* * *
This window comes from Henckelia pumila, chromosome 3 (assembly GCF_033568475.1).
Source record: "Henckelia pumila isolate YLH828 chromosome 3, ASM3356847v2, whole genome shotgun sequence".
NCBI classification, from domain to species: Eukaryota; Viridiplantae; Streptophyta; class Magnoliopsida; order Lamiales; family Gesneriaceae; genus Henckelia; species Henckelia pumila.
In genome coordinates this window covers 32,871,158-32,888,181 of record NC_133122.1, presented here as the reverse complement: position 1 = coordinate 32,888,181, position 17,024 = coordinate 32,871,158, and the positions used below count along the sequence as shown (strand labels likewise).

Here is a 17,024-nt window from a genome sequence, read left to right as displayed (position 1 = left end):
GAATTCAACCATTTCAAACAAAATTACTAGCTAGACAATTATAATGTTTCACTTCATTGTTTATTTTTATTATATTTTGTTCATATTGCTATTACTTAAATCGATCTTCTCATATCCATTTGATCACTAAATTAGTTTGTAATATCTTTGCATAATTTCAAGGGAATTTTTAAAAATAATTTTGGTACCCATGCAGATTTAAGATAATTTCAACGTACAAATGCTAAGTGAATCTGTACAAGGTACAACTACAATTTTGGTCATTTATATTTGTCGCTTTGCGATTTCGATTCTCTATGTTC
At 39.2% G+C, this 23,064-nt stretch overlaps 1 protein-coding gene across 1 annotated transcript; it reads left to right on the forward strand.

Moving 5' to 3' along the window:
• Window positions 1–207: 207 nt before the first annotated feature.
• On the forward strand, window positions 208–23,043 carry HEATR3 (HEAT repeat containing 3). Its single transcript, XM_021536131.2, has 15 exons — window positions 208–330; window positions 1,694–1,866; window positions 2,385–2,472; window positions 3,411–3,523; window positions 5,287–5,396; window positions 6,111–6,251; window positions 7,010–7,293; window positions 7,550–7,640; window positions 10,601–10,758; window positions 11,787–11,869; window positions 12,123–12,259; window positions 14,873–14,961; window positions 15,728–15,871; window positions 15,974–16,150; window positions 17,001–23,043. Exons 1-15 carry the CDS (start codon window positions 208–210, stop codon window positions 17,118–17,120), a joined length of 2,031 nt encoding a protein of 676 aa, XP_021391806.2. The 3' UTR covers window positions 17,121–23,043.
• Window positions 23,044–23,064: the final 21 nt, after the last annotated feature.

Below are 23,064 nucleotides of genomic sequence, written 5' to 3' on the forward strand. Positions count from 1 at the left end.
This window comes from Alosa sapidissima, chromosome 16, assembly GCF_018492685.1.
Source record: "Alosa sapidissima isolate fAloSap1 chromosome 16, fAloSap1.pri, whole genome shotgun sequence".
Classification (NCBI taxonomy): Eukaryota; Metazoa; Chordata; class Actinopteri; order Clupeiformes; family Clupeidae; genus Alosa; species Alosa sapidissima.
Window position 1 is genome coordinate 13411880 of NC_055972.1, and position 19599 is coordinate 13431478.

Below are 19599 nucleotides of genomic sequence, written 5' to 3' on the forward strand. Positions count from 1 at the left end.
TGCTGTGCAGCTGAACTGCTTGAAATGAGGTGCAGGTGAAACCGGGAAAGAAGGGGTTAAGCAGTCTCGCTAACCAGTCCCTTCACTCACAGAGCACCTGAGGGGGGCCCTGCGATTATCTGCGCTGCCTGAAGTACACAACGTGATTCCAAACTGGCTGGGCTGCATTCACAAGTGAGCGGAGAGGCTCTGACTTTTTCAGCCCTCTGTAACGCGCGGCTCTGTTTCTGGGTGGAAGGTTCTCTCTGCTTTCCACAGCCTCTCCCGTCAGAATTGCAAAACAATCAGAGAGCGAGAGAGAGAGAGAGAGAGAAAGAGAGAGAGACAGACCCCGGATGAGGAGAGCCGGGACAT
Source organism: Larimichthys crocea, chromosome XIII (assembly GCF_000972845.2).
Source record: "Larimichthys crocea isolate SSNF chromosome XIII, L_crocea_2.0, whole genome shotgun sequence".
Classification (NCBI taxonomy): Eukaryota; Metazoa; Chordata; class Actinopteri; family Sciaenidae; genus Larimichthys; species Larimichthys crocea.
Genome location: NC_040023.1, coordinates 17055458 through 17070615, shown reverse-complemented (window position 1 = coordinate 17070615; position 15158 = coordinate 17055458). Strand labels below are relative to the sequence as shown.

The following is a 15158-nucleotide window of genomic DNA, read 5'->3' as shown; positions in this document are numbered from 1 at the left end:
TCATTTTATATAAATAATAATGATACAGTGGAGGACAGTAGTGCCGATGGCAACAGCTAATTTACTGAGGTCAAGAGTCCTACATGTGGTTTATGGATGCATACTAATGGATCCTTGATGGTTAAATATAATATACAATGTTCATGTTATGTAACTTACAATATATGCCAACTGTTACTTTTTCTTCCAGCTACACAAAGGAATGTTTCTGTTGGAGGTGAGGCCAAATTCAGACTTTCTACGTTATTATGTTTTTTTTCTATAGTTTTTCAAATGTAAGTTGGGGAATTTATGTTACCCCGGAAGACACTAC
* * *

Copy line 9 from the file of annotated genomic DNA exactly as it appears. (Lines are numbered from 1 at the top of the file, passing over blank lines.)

• Window positions 1–207: 207 nt before the first annotated feature.